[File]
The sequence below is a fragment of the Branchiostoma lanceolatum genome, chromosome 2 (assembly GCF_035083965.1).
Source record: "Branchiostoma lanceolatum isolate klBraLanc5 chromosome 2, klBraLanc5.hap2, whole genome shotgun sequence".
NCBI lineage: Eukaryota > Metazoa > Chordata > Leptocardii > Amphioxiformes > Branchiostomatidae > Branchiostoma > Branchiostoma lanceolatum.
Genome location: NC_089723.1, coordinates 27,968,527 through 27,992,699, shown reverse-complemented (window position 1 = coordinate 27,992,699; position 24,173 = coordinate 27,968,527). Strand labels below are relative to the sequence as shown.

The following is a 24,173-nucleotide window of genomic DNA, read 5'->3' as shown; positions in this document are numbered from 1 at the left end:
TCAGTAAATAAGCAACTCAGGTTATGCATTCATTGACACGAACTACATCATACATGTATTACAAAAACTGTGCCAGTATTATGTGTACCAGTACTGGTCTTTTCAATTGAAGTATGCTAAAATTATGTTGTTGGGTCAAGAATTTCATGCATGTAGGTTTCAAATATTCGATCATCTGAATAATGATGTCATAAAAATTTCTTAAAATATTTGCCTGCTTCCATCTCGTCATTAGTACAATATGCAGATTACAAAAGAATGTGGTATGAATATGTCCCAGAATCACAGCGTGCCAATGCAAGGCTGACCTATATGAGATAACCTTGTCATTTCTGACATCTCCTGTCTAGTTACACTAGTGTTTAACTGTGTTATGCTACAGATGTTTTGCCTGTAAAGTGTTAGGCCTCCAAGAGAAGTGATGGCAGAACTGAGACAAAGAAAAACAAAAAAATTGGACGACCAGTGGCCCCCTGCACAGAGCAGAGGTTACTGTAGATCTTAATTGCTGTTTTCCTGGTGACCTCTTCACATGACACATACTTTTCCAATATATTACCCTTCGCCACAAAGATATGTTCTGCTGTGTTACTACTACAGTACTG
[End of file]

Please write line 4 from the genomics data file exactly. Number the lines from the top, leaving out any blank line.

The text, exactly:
Genome location: NC_089723.1, coordinates 27,968,527 through 27,992,699, shown reverse-complemented (window position 1 = coordinate 27,992,699; position 24,173 = coordinate 27,968,527). Strand labels below are relative to the sequence as shown.